This natural avenue of imposing Grandidier’s baobabs is one of Madagascar’s must-see sights. Located some 45 minutes from Morondava on the dusty track to Kirindy Reserve, Baobab Alley is best visited around sunrise or sunset because the softer lighting brings out the red tones of the tree trunks and makes for a splendid photo opportunity.
Explore the lush, volcanic region of Ampefy, renowned for its spectacular geysers and waterfalls on the banks of beautiful Itasy Lake. Amidst rolling hills, the thunderous torrents of Chute de la Lily’s cascades are an unforgettable highlight – but be prepared for a near-deafening, reverberating roar!
Grab your surfboard and hit the waves that break on offshore coral reefs to experience the island’s little-known surf thrills. The surf at Libanona Beach in Fort Dauphin is suitable for beginners. Other top surf spots include Lavanono and Anakao, while the far northeast of Madagascar is the place for kitesurfing.
The Mitsio islands have fantastic beaches, glorious turquoise waters, and some truly world-class dive sites. Revel in the deep-water discovery of boxfish, barracuda, rays, sea urchins, starfish, eels, and a thousand other creatures of the reef. The area is best explored by chartering a catamaran from Nosy Be.
Montagne d'Arbre National Park
Discover waterfalls, orchids and lemurs at ‘Amber Mountain’. This 18,500ha (45,715-acre) national park is the country’s oldest, protecting some splendid montane rainforest. Ranging in altitude between 850m (2,790ft) and 1,475m (4,840ft), the mountain has its own microclimate. Sanford's lemurs and crowned lemurs are easily seen, as well as countless reptiles and birds, including some endemic to the area.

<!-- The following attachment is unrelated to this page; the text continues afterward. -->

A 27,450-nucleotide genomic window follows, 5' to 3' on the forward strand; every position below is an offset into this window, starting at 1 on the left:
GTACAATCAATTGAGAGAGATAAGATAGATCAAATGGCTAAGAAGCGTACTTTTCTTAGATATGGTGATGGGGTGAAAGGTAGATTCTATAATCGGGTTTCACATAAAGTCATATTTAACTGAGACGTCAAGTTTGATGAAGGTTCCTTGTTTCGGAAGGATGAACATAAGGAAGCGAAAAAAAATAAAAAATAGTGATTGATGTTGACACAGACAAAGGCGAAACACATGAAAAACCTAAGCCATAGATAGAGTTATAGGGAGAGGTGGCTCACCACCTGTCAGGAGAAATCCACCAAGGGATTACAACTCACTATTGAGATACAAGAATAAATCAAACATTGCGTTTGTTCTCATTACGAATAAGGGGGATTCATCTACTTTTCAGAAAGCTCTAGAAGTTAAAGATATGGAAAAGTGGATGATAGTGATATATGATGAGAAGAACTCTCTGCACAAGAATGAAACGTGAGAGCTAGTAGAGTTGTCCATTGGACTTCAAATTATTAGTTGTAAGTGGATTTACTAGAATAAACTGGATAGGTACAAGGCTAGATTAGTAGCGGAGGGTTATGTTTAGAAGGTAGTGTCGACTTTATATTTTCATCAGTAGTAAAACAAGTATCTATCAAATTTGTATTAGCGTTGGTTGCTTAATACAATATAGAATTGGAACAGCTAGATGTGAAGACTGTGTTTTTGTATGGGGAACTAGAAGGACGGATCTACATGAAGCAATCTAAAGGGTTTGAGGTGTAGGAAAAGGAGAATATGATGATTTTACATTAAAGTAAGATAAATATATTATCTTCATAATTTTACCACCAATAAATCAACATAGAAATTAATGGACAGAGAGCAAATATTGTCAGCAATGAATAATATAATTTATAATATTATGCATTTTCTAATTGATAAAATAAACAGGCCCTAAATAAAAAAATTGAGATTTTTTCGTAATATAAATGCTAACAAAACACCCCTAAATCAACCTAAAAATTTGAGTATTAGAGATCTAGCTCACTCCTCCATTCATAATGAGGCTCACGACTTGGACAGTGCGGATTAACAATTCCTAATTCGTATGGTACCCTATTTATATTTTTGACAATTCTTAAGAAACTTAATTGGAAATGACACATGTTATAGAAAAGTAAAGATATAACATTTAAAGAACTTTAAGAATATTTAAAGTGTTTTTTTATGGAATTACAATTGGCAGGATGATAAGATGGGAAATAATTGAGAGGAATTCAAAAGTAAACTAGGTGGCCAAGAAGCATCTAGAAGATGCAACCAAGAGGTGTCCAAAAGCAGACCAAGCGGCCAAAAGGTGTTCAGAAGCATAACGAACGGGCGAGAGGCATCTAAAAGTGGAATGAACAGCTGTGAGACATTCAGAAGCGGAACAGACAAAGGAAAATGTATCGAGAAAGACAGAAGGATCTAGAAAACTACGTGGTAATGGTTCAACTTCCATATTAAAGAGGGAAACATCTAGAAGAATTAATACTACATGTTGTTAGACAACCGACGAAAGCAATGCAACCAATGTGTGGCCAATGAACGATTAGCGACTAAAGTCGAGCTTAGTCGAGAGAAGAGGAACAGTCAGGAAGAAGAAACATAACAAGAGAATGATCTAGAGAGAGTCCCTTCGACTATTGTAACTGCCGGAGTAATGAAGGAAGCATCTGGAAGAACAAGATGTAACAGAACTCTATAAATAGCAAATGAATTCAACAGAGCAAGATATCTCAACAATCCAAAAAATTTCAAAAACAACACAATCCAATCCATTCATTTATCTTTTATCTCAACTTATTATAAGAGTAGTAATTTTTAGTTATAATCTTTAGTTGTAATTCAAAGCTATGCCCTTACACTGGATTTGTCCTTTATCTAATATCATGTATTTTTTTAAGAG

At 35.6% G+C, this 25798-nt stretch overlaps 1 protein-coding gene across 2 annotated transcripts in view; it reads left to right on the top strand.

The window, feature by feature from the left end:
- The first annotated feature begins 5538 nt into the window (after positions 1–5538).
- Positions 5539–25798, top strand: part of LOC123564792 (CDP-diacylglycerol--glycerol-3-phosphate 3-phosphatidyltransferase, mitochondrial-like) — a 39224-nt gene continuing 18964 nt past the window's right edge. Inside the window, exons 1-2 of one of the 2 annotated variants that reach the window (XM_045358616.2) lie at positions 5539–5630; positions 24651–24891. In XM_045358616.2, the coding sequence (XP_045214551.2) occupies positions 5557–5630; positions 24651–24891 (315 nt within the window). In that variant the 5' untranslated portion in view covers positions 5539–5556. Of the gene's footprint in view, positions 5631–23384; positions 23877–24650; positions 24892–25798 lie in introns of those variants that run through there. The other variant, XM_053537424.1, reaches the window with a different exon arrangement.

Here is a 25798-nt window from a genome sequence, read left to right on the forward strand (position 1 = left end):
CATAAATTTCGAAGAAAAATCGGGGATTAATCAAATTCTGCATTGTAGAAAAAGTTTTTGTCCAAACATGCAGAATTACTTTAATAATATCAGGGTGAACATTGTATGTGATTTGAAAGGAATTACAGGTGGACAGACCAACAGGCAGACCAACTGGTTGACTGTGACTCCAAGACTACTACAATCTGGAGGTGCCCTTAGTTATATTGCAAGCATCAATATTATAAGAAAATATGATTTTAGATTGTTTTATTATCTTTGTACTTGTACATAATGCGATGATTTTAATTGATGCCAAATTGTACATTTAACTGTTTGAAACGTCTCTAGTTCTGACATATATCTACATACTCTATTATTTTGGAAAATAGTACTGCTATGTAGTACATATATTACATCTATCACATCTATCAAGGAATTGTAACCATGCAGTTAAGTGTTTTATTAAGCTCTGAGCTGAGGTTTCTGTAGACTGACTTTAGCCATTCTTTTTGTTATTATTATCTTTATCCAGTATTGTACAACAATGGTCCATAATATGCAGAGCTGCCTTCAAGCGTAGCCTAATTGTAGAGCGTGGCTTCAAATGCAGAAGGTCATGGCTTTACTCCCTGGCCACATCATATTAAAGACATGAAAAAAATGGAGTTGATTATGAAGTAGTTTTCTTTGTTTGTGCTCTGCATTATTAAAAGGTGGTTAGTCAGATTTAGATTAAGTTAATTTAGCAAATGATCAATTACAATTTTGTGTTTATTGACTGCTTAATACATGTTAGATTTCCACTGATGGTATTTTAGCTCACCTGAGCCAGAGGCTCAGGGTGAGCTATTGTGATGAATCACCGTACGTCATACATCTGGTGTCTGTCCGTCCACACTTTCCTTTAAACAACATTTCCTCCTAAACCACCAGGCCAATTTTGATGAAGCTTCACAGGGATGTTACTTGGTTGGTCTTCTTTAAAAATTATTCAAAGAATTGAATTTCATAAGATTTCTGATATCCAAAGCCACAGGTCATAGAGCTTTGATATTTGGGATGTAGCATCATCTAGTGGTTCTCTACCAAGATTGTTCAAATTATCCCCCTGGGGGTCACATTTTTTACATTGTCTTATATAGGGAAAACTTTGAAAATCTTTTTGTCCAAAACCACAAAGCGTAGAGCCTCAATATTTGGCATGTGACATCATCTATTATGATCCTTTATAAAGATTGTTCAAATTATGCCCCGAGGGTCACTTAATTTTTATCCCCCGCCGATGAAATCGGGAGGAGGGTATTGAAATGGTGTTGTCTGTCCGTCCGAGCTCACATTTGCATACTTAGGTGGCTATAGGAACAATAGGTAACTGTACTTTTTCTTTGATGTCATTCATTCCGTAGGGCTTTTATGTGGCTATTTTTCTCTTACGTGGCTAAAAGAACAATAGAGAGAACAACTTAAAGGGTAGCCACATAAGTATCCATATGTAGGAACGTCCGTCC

Follow the exotic perfumed lure of Nosy Be and the surrounding islets of Nosy Komba (famous for its black lemurs), Nosy Sakatia and Nosy Tanikely (a marine reserve with exceptional snorkelling). On Nosy Be itself, sweet-smelling plants such as ylang-ylang, vanilla, lemongrass and patchouli fill the air with a delectable fragrance.
The rova (palace) surveys the capital city from its highest point, recently partly rebuilt following a terrible fire in 1995. The original wooden palace was built by Frenchman Jean Laborde in 1839, then its exterior later clad in stone by a Scottish missionary, James Cameron. Take a tour of the compound to learn about Madagascar’s dramatic royal history.
Sahambavy Tea Estate
For almost half a century, this estate has been producing green tea, and since 2004 black tea as well. The 335ha (828-acre) plantation yields more than 550 tonnes of tea every year, most of which is destined for Kenya. Guided factory tours take around one hour and end with a tasting.
Unique to Madagascar, the dry and inhospitable spiny forest of the far south is a most curious and startling ecosystem. All of its botanical wonders are perfectly adapted to this tough environment, often preserving precious water in their swollen succulent forms protected by vicious prickles. The strange waving fingers of octopus trees stretch up into the sky, adding to the habitat’s otherworldly feel.
Tsingy de Bemaraha National Park
Delve into one of the most striking national parks on the planet. At Tsingy de Bemaraha, there are undisturbed forests, lakes and canyons – but top of the bill is the incredible limestone karst known as ‘tsingy’. These vast forests of limestone pinnacles make for a landscape unlike any other.
Spend three to five days floating down the tranquil Tsiribihina River to the east coast, ending up near to Tsingy de Bemaraha National Park. If you want to get off the beaten track, then other less touristy rivers include the Manambolo, Mangoky, Mahavavy, Betsiboka and Onilahy.